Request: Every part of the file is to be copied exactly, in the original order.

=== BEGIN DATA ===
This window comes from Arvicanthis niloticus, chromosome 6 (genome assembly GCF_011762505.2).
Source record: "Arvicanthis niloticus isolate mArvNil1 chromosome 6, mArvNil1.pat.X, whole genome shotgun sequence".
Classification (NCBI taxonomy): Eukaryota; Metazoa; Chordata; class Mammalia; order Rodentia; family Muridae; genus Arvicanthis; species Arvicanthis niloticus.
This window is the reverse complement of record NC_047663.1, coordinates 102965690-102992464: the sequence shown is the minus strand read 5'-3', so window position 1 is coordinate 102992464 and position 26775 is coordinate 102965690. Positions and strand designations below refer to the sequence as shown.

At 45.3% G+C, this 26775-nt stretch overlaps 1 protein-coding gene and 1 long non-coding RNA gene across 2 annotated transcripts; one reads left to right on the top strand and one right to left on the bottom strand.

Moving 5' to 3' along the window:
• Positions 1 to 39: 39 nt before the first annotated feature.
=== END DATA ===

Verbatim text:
This window comes from Arvicanthis niloticus, chromosome 6 (genome assembly GCF_011762505.2).
Source record: "Arvicanthis niloticus isolate mArvNil1 chromosome 6, mArvNil1.pat.X, whole genome shotgun sequence".
Classification (NCBI taxonomy): Eukaryota; Metazoa; Chordata; class Mammalia; order Rodentia; family Muridae; genus Arvicanthis; species Arvicanthis niloticus.
This window is the reverse complement of record NC_047663.1, coordinates 102965690-102992464: the sequence shown is the minus strand read 5'-3', so window position 1 is coordinate 102992464 and position 26775 is coordinate 102965690. Positions and strand designations below refer to the sequence as shown.

At 45.3% G+C, this 26775-nt stretch overlaps 1 protein-coding gene and 1 long non-coding RNA gene across 2 annotated transcripts; one reads left to right on the top strand and one right to left on the bottom strand.

Moving 5' to 3' along the window:
• Positions 1 to 39: 39 nt before the first annotated feature.